Most sales leaders know that just because you’re in sales, it doesn’t mean you’re a good salesperson. Last week we were interviewing clients as part of a sales restructuring project. From more than one manager we heard something to the effect of:
“<Insert any name> may not be the best rep, but he's at least a body to cover that territory.”
Over the years, we’ve heard similar statements from other sales leaders. These comments leave us scratching our head. What is the true cost vs. benefit of a bad sales resource? Is bad breath better than no breath?
We know that rep turnover is typically greater than most any other role in a company. High voluntary churn and a tough labor market make managers reluctant to dismiss poor-performing reps. The time it takes to onboard new reps presents yet another mental barrier.
The truth is, pulling the plug on a bad sales resource is always the right thing to do. Yes, replacing reps is a major investment in terms of hard and soft costs. But it’s even more expensive to ignore a bad “fit” or a poor performer. There are three common excuses managers have for keeping a bad rep:
1. He/she has been here a long time – I don’t have the heart to fire them
2. He/she brought in a big deal a while back (maybe as long as a decade ago!) – they’re ‘grandfathered’ in
3. There’s no time to find an external replacement and no internal transfer options – in other words, it’s better that a ‘nobody’ covers that territory/accounts/region than having NO body in place
To those sales leaders making these comments we say: sometimes being the good guy is not good. Everyone wants a manager that has the team’s back. But keeping one bad player can be detrimental to the larger sales organization. Why is a nobody worse than NO body?
- Manager Effectiveness – Even if a poor-performing rep is covering a territory, other team members are impacted. Finite manager attention is wasted on the bad vs. the good. Time that should be spent taking middle performers to the next level goes to addressing remedial issues. Resentment among the stronger reps develops. Overall sales productivity suffers.
- Demotivation – We knew of a software firm that converted their best engineers into sales roles. Not unlike Michael Jordan’s move from basketball to baseball, these engineers struggled. They lacked the right skills, temperament, and motivation to reach the same success in sales. After three quarters of missed goals, the damage was done. These former superstar engineers turned reps were dejected. No longer passionate about the company, a large number left for competitors.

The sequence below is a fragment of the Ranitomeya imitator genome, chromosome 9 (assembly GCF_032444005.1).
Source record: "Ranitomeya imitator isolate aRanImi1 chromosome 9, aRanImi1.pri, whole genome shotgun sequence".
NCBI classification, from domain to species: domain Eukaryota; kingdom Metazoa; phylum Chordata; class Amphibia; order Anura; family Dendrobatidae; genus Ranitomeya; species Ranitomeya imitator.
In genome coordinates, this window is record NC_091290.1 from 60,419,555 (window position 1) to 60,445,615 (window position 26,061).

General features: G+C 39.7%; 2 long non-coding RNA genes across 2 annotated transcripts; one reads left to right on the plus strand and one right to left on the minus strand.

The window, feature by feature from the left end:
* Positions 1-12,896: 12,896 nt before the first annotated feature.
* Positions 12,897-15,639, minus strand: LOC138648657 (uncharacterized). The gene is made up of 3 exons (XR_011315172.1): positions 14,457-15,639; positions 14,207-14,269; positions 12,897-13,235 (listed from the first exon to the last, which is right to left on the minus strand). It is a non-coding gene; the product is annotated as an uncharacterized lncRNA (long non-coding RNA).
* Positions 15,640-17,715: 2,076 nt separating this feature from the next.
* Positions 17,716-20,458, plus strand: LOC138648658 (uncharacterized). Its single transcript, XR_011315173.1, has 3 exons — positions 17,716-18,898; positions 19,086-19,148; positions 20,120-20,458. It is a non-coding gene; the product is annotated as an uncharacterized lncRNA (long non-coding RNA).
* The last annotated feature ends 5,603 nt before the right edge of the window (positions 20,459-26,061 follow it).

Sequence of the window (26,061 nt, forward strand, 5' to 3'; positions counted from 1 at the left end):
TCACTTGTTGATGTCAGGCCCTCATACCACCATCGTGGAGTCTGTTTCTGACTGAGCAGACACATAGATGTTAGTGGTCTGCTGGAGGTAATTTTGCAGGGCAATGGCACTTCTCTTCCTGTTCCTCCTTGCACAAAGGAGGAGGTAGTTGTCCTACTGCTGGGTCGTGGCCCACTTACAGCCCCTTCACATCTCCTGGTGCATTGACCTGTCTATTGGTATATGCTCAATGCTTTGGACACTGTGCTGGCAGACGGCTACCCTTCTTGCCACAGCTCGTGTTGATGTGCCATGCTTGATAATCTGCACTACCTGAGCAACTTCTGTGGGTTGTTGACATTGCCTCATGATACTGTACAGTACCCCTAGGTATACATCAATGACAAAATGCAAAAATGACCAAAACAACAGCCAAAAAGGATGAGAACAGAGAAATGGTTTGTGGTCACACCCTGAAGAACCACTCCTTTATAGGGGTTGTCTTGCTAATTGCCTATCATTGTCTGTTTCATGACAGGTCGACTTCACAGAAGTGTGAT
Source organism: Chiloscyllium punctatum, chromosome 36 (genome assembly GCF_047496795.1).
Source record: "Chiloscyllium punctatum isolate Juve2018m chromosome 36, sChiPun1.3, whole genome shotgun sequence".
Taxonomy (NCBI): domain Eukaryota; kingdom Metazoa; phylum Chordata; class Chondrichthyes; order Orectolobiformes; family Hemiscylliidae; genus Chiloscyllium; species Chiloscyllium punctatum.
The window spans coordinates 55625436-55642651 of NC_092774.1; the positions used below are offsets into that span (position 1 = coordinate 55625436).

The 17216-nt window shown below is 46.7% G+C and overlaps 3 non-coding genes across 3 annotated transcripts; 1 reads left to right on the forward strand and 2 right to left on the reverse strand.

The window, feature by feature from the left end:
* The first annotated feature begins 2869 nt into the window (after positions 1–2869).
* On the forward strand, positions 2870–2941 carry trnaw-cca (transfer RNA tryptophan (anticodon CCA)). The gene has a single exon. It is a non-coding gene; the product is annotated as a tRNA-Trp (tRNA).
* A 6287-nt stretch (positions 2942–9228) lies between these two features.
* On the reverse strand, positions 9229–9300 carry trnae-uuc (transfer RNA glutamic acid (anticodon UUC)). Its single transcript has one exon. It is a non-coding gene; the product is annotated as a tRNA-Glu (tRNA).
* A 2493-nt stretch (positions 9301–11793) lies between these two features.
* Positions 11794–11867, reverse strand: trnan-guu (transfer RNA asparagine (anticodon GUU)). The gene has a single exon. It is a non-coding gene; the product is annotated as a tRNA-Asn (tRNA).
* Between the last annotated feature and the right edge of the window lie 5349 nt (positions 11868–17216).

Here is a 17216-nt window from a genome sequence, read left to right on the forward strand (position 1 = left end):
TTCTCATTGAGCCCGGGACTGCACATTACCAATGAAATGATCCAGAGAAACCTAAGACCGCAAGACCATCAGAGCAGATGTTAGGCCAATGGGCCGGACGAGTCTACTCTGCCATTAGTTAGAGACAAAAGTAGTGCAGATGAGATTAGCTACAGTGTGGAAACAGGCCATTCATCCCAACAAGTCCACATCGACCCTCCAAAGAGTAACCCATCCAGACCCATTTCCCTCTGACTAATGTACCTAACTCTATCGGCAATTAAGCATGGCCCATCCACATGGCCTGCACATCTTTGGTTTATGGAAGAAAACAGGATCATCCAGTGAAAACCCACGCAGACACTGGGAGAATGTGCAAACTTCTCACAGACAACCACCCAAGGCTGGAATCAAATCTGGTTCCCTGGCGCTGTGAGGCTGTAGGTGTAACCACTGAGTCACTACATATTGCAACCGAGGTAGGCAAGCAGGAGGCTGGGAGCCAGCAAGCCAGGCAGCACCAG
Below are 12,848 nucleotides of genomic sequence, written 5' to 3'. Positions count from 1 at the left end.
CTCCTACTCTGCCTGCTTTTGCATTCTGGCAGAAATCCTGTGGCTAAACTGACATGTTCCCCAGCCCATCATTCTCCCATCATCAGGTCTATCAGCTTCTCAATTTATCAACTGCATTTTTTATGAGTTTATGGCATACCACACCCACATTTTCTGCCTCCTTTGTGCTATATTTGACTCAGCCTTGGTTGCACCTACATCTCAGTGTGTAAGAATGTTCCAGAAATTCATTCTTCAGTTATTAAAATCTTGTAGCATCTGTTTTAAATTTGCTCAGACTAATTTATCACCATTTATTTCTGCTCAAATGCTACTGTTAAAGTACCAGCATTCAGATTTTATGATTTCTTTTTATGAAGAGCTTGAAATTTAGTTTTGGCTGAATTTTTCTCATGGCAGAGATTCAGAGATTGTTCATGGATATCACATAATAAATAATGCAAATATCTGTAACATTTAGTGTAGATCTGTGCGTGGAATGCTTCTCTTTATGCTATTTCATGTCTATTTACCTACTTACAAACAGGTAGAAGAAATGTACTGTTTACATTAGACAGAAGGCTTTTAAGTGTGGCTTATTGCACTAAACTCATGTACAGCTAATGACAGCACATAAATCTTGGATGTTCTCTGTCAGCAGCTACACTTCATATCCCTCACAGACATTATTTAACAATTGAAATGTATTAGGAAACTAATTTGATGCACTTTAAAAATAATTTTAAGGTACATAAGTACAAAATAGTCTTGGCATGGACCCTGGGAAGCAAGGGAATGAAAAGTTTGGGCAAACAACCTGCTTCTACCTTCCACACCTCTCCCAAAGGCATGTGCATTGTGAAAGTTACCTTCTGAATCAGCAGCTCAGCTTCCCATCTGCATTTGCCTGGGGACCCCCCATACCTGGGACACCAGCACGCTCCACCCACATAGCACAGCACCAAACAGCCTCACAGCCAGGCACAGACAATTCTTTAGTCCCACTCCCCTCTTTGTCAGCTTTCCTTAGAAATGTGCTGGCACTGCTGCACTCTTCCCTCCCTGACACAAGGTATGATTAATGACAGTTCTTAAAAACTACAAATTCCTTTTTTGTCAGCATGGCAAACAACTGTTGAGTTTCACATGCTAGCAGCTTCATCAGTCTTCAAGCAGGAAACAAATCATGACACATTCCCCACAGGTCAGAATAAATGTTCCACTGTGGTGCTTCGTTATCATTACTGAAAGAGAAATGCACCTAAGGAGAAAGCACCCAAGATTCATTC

- Walking Liability – This might be the scariest one of them all. Unless equipped with bodycams, managers don’t know what that ‘nobody’ rep is saying to prospects. The damage could be considerable: broken promises, under delivering, or flat-out lying. These issues are even bigger risks with long sales cycles or complex renewal contracts. Unwinding or repairing something bad done by your ‘nobody’ can be a major distraction.
I once personally faced a ‘nobody’ vs. a ‘no body’ situation as a manager. My mentor and I/O psychologist, Dr. Bruce Heller shared four simple words that provided clarity – hire slow, fire fast. At first, I thought this concept seemed cold. My mind raced to the personal impact of letting this individual go (they had a family, college tuition was due, etc.). But Dr. Heller helped me realize the fundamental truth of people management. The exit of a bad-fit resource is always better for the individual, the team, AND the organization.
Firing the nobody fast doesn’t take away your ‘good guy’ persona. It’s not an indictment of your level of compassion. If done properly, it shows you have the conviction to put your team’s success first. It also demonstrates that you strive to support your top players. The truth is, no top performer wants a ‘nobody’ on their team.
Finding good sales talent is tough. Onboarding new hires takes an enormous about of time. But don’t be afraid to continuously cull your worst performers. The longer-term negative impact of bad reps to your team – and ultimately your success – can’t be understated.
Stay tuned for my next blog where I’ll look at the first two words of that power phrase… “Hire slow”. We'll share some good and not-so-good strategies for evaluating the quality of new sales hires. In the meantime, contact us to learn more about elevating the performance of your sales team. We’re eager to share our best practices and research benchmarks that can increase your results.
About The Author
Carrie is an experienced consultant specializing in sales analytics, organizational design, and sales process optimization. She is the co-author of The Sales Compensation Handbook as well as numerous sales research studies.